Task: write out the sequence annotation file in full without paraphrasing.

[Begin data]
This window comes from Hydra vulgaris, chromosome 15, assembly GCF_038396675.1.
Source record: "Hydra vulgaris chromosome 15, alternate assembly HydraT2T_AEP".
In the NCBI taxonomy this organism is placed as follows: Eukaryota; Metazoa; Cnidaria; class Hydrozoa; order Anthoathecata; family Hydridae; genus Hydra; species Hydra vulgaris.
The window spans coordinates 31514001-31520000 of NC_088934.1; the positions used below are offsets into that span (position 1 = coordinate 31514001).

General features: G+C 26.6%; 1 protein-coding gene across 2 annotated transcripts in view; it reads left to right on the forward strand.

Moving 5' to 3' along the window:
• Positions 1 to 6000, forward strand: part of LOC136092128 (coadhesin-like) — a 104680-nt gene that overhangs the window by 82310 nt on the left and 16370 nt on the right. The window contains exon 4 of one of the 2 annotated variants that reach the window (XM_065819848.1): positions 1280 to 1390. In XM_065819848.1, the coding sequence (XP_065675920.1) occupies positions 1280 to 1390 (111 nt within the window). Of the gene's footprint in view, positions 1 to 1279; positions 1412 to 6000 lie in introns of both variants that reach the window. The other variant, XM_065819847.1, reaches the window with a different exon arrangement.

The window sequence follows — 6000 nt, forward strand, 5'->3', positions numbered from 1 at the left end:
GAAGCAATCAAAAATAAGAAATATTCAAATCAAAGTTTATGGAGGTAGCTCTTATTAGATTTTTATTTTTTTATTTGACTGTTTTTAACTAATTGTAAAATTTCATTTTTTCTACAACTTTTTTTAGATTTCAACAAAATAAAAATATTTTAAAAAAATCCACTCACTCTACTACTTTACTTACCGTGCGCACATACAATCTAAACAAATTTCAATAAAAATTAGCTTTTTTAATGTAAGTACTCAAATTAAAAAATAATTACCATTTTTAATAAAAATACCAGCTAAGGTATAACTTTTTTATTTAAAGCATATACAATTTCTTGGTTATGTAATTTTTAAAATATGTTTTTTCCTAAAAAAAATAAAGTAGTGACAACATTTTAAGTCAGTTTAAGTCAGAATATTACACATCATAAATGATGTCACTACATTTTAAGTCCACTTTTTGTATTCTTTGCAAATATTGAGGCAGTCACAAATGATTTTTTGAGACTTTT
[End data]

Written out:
This window comes from Hydra vulgaris, chromosome 15, assembly GCF_038396675.1.
Source record: "Hydra vulgaris chromosome 15, alternate assembly HydraT2T_AEP".
In the NCBI taxonomy this organism is placed as follows: Eukaryota; Metazoa; Cnidaria; class Hydrozoa; order Anthoathecata; family Hydridae; genus Hydra; species Hydra vulgaris.
The window spans coordinates 31514001-31520000 of NC_088934.1; the positions used below are offsets into that span (position 1 = coordinate 31514001).

General features: G+C 26.6%; 1 protein-coding gene across 2 annotated transcripts in view; it reads left to right on the forward strand.

Moving 5' to 3' along the window:
• Positions 1 to 6000, forward strand: part of LOC136092128 (coadhesin-like) — a 104680-nt gene that overhangs the window by 82310 nt on the left and 16370 nt on the right. The window contains exon 4 of one of the 2 annotated variants that reach the window (XM_065819848.1): positions 1280 to 1390. In XM_065819848.1, the coding sequence (XP_065675920.1) occupies positions 1280 to 1390 (111 nt within the window). Of the gene's footprint in view, positions 1 to 1279; positions 1412 to 6000 lie in introns of both variants that reach the window. The other variant, XM_065819847.1, reaches the window with a different exon arrangement.

The window sequence follows — 6000 nt, forward strand, 5'->3', positions numbered from 1 at the left end:
GAAGCAATCAAAAATAAGAAATATTCAAATCAAAGTTTATGGAGGTAGCTCTTATTAGATTTTTATTTTTTTATTTGACTGTTTTTAACTAATTGTAAAATTTCATTTTTTCTACAACTTTTTTTAGATTTCAACAAAATAAAAATATTTTAAAAAAATCCACTCACTCTACTACTTTACTTACCGTGCGCACATACAATCTAAACAAATTTCAATAAAAATTAGCTTTTTTAATGTAAGTACTCAAATTAAAAAATAATTACCATTTTTAATAAAAATACCAGCTAAGGTATAACTTTTTTATTTAAAGCATATACAATTTCTTGGTTATGTAATTTTTAAAATATGTTTTTTCCTAAAAAAAATAAAGTAGTGACAACATTTTAAGTCAGTTTAAGTCAGAATATTACACATCATAAATGATGTCACTACATTTTAAGTCCACTTTTTGTATTCTTTGCAAATATTGAGGCAGTCACAAATGATTTTTTGAGACTTTT